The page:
The impact of climate change and social inequality has become more and more evident, highlighting the need for common cause, understanding and purpose.
We recognise that people are the enabler of our business and a critical resource that needs to be empowered. As a Group that serves virtually all industry sectors, it is our responsibility to ensure that we contribute to the success of our host nations. We use the United Nation’s 17 SDGs, which provide a comprehensive definition of sustainability, as a guideline. We identified the SDGs that are most relevant to us: Good health and wellbeing; Gender equality; Decent work and economic growth; Industry, innovation and infrastructure; and Responsible consumption and production. Using these SDGs as guidelines, we are able to assess the impact we are making, through our basket of services and goods as well as our operations and corporate citizenship activities.
In FY2021, Bidvest established an ESG Framework which is a culmination of our sustainability ambitions, focused on the areas where we can make the biggest difference with specified targets and metrics. These medium-term targets were used to determine specific ESG performance hurdles in the incentive scorecards. The consistent, focused attention on six key metrics yielded great momentum and results during FY2022.
Looking ahead, there is more to be done. As one of the largest employers in SA where inequality and unemployment is widespread, we are contemplating an emphasis, through a greater weighting, on the social component, both from a people and broader socio-economic perspective, of sustainability in incentive scorecards from FY2024 onwards.
Social: Caring for the Bidvest family and driving positive change through partnerships and social dialogue
ESG Commitment to Health & Equality
Environment: Conduct profitable business in a responsible and accountable manner
In line with SDGs aimed at affordable and clean energy and climate action, the Group is focused on energy and water efficiency, responsible waste management, and innovative solutions to aid customer sustainability.
Bidvest’s environmental footprint is largely concentrated in its Freight operations, Bidair Cargo, laundries and the businesses with extensive operational networks, which collectively represent the vast majority of Group emissions and water usage.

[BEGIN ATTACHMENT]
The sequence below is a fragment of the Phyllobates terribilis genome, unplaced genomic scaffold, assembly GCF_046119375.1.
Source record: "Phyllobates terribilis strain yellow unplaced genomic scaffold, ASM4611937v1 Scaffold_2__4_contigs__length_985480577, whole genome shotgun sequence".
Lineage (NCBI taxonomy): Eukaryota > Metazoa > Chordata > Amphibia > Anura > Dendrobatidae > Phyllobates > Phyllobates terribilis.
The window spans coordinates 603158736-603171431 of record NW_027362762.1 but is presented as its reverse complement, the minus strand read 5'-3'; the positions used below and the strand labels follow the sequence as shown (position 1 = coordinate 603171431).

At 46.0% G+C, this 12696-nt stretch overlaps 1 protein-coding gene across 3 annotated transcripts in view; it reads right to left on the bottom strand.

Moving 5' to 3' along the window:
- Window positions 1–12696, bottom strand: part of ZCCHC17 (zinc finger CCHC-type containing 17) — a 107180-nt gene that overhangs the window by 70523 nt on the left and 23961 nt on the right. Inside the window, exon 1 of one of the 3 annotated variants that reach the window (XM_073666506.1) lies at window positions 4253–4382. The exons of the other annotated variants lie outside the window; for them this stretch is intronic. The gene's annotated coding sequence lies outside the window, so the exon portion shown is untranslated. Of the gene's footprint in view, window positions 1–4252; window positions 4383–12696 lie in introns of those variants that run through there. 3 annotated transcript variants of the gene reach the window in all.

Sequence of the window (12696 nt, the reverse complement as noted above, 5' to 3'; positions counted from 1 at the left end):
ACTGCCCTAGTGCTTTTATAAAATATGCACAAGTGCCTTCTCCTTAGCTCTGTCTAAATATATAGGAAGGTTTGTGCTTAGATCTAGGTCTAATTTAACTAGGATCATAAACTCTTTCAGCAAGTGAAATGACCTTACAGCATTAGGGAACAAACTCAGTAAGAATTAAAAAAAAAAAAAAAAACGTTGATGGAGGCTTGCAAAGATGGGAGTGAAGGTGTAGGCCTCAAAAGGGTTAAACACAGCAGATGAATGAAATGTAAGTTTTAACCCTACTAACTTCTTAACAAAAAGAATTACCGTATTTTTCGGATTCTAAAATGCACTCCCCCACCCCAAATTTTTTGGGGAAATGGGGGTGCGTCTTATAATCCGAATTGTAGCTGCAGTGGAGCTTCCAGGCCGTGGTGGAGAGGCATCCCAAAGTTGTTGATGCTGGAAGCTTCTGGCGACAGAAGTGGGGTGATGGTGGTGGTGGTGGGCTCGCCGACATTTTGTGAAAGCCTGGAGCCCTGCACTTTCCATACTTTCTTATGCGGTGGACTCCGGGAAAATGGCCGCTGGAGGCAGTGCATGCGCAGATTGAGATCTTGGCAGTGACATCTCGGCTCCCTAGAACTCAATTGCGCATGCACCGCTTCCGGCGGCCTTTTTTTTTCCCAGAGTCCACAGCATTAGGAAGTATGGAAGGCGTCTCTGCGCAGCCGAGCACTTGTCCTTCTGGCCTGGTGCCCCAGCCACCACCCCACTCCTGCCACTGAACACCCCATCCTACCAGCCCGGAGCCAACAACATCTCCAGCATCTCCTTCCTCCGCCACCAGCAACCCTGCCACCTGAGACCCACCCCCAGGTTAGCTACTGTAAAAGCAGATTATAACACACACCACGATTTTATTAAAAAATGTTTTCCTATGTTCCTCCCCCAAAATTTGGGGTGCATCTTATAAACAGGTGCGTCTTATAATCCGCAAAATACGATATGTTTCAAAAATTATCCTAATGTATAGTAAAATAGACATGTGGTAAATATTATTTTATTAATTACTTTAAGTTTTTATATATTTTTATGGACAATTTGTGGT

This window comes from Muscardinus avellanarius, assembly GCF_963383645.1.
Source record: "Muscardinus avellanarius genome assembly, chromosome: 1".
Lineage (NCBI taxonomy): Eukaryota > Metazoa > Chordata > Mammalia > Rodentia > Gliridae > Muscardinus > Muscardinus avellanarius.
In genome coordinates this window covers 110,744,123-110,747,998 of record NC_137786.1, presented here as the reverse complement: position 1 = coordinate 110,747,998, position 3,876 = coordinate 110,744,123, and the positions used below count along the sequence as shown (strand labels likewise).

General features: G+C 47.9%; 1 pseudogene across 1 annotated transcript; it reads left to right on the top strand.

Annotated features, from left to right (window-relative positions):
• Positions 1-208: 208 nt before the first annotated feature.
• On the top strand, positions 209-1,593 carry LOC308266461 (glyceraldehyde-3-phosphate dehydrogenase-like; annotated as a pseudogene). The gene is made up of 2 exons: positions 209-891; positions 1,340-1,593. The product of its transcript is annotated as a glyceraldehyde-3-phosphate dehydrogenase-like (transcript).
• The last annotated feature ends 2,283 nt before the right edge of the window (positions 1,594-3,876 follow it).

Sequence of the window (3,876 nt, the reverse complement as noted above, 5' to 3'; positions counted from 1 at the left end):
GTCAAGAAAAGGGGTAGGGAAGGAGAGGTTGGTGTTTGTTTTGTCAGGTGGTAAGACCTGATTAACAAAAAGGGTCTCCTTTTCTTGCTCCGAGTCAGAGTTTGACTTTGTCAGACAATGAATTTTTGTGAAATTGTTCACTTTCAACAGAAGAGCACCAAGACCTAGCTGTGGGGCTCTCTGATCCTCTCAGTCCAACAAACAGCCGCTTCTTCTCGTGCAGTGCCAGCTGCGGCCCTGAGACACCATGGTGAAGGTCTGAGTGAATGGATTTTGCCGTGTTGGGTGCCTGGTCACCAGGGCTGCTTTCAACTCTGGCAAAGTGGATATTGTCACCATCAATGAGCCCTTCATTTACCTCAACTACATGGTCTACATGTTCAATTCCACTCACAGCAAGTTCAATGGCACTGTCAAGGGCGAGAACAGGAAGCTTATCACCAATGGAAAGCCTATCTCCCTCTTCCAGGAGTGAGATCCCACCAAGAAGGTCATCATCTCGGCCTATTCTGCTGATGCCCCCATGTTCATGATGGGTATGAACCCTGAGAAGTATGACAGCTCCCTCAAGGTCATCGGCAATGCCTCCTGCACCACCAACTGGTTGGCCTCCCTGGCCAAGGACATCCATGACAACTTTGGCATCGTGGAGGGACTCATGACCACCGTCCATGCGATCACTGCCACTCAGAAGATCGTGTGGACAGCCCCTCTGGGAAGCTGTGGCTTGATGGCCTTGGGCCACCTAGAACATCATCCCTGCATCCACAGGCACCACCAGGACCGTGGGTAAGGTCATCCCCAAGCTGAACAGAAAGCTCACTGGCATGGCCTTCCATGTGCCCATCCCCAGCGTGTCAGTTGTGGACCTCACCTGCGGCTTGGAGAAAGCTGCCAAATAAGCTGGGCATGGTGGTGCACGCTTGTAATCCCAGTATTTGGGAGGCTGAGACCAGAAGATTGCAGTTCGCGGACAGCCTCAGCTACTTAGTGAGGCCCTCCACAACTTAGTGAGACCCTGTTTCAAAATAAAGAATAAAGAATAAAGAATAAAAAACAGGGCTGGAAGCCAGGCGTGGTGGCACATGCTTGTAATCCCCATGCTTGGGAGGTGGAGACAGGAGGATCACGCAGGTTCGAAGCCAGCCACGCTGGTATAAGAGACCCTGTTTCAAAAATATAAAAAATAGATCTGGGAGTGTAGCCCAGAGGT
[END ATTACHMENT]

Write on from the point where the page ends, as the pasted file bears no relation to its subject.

Governance: Doing the right thing even when no one else is looking
Bidvest has a deeply entrenched functional governance structure that places significant reliance on the ethical behaviour of all employees. This places a very high hurdle of responsibility and accountability on everyone. Rather than having many policies and manuals, we have a Code of Ethics that sets out our behaviour. When someone missteps, decisive action is taken, and communicated back into the business. An authority matrix forms the backbone of day-to-day governance.
Formal reporting structures complement business-level processes that result in dynamic and iterative risk assessments and mitigation actions. Relevant management and executive committees have been structured into each of the seven divisions. These in turn report into divisional boards, represented by the divisional exco as well as representatives from Bidvest’s corporate office executives. Matters from these divisional board meetings are escalated further to the Exco, which is attended by the Group directors and functional executives (covering strategy, M&A, finance, transformation, ESG, business development) as well as the seven divisional CEOs. The three executive directors in turn report into the main Group board of directors, directly or through the established committees.
ALICE, the Group’s autonomous, intelligent capability robot, has become embedded in the operations of each of the environments across the Group as our governance mindset has shifted from annual audit, risk and compliance reviews to continuous monitoring of their control environments.